Reparative histories: tracing narratives of black resistance and white entitlement

Research output: Contribution to journalArticle

Abstract

The reinvigoration of forms of white supremacy in the US and Europe has sharply delineated the connections between occluded racialised pasts and contemporary race politics in ways which make reparative history an urgent concern. This article argues that contemporary struggles over the politics of memorialisation telegraph more than a debate over contested histories. They are also signs of how the liberal narrative of ‘trauma’ and healing no longer suffices as a way of marginalising the history of radical black agency. Building on the research by the Legacies of British Slave-ownership project, the article focuses on the incendiary year of 1831 and on a moment of collision – between black resistance and white entitlement. It situates a hitherto overlooked aborted slave uprising in Tortola, British Virgin Islands, within its multiple radical Caribbean, Atlantic and British contexts as a way of disrupting the distance between histories confined to ‘there’ and those confined to ‘here’. The article explores how the link between slavery and capitalism can be connected concretely to the black claim made on the nature of that emancipation as a way of further developing the concept of reparative history.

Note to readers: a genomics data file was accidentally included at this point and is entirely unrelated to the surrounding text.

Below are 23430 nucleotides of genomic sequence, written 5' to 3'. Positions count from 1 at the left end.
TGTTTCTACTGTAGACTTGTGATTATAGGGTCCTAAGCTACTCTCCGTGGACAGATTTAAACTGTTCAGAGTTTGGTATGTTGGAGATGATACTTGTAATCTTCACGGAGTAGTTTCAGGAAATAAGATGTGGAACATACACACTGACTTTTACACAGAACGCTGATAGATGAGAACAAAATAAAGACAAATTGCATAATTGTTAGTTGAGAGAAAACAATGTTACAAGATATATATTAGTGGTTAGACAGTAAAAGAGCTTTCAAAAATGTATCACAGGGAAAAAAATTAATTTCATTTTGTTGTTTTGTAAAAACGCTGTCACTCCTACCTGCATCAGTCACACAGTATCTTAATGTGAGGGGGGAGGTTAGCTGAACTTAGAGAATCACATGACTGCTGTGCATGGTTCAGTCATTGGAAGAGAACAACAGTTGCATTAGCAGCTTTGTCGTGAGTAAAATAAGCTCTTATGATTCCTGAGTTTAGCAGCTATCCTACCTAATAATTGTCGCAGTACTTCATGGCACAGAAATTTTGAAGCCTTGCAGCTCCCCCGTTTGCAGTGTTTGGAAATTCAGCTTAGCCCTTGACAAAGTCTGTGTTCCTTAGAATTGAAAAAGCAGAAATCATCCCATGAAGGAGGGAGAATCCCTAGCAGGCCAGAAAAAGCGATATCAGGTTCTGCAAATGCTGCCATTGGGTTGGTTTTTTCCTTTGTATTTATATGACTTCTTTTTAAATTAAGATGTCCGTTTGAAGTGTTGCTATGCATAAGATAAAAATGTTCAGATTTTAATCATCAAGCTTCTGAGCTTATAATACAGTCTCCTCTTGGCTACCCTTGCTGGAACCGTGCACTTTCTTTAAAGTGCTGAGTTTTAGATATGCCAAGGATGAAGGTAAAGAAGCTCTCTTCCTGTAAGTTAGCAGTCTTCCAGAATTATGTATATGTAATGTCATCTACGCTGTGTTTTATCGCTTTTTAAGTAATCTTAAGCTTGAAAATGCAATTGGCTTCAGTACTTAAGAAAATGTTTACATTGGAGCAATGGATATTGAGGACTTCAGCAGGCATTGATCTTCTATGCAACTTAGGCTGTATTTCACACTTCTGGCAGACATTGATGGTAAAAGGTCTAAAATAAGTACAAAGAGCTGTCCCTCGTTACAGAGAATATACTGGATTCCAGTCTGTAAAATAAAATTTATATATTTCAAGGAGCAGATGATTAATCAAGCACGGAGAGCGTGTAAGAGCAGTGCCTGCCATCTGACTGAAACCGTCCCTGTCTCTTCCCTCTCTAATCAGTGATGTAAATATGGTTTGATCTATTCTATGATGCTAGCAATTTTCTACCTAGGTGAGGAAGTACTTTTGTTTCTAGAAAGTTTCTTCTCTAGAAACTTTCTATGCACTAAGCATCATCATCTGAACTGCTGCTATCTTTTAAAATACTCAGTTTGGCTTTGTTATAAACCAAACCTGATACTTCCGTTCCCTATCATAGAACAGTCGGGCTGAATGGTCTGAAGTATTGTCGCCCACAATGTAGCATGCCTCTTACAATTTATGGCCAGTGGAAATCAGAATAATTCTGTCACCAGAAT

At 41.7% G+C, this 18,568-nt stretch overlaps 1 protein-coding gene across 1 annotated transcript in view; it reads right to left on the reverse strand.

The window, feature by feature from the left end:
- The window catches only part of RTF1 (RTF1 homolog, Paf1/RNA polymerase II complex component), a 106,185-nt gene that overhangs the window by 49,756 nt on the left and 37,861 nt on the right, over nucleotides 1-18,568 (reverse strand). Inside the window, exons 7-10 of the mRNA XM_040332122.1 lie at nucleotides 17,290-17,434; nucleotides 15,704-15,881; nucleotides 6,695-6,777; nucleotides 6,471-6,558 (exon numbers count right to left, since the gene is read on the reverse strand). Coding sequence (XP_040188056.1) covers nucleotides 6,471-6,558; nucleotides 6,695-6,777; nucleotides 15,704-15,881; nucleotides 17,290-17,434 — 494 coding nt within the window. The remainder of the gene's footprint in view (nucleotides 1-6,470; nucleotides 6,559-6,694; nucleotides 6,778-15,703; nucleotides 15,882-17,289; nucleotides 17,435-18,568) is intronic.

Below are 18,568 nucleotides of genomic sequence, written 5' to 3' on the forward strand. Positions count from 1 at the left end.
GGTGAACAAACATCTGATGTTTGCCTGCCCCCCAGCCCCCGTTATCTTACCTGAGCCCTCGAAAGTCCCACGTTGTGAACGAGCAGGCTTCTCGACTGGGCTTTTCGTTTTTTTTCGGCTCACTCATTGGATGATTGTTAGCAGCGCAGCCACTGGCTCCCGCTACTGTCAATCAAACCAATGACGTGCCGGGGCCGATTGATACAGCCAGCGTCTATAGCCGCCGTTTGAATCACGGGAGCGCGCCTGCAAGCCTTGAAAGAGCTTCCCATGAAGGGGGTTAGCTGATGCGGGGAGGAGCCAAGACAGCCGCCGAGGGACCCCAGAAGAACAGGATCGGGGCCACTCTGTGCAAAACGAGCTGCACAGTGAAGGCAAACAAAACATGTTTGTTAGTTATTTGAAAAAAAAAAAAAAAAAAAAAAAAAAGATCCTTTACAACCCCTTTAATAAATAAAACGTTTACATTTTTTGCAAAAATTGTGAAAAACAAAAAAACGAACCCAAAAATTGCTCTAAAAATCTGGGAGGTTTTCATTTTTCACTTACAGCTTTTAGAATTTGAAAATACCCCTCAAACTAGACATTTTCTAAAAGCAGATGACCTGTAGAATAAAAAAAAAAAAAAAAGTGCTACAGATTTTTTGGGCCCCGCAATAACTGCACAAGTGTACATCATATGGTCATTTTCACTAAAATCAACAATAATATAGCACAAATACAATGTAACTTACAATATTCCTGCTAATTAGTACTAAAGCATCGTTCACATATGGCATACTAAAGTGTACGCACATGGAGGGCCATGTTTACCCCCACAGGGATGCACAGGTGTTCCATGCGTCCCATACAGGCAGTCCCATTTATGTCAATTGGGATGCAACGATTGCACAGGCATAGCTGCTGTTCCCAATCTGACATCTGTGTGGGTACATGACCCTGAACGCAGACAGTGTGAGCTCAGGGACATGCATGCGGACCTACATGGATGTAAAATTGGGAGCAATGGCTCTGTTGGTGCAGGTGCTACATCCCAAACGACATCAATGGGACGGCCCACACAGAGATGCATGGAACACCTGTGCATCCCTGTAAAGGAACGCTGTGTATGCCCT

Original languageEnglish
Pages (from-to)22-37
Number of pages15
JournalRace and Class
Volume60
Issue number1
DOIs
Publication statusPublished - 21 May 2018

Fingerprint

History
Entitlement
Narrative History
Slaves
White Supremacy
Slavery
Memorialization
History of Concepts
Uprising
Healing
Ownership
Trauma
Emancipation
Capitalism
Telegraph

Keywords

  • 1831 revolts
  • abolitionism
  • Brighton
  • Confederacy statues
  • Haitian Revolution
  • Legacies of British Slave-ownership
  • memorialisation
  • reparative history
  • slave rebellions
  • Tortola conspiracy
  • transatlantic slavery

Cite this

@article{3fb2b692642c46ab955e0741cb95383e,
title = "Reparative histories: tracing narratives of black resistance and white entitlement",
abstract = "The reinvigoration of forms of white supremacy in the US and Europe has sharply delineated the connections between occluded racialised pasts and contemporary race politics in ways which make reparative history an urgent concern. This article argues that contemporary struggles over the politics of memorialisation telegraph more than a debate over contested histories. They are also signs of how the liberal narrative of ‘trauma’ and healing no longer suffices as a way of marginalising the history of radical black agency. Building on the research by the Legacies of British Slave-ownership project, the article focuses on the incendiary year of 1831 and on a moment of collision – between black resistance and white entitlement. It situates a hitherto overlooked aborted slave uprising in Tortola, British Virgin Islands, within its multiple radical Caribbean, Atlantic and British contexts as a way of disrupting the distance between histories confined to ‘there’ and those confined to ‘here’. The article explores how the link between slavery and capitalism can be connected concretely to the black claim made on the nature of that emancipation as a way of further developing the concept of reparative history.",
keywords = "1831 revolts, abolitionism, Brighton, Confederacy statues, Haitian Revolution, Legacies of British Slave-ownership, memorialisation, reparative history, slave rebellions, Tortola conspiracy, transatlantic slavery",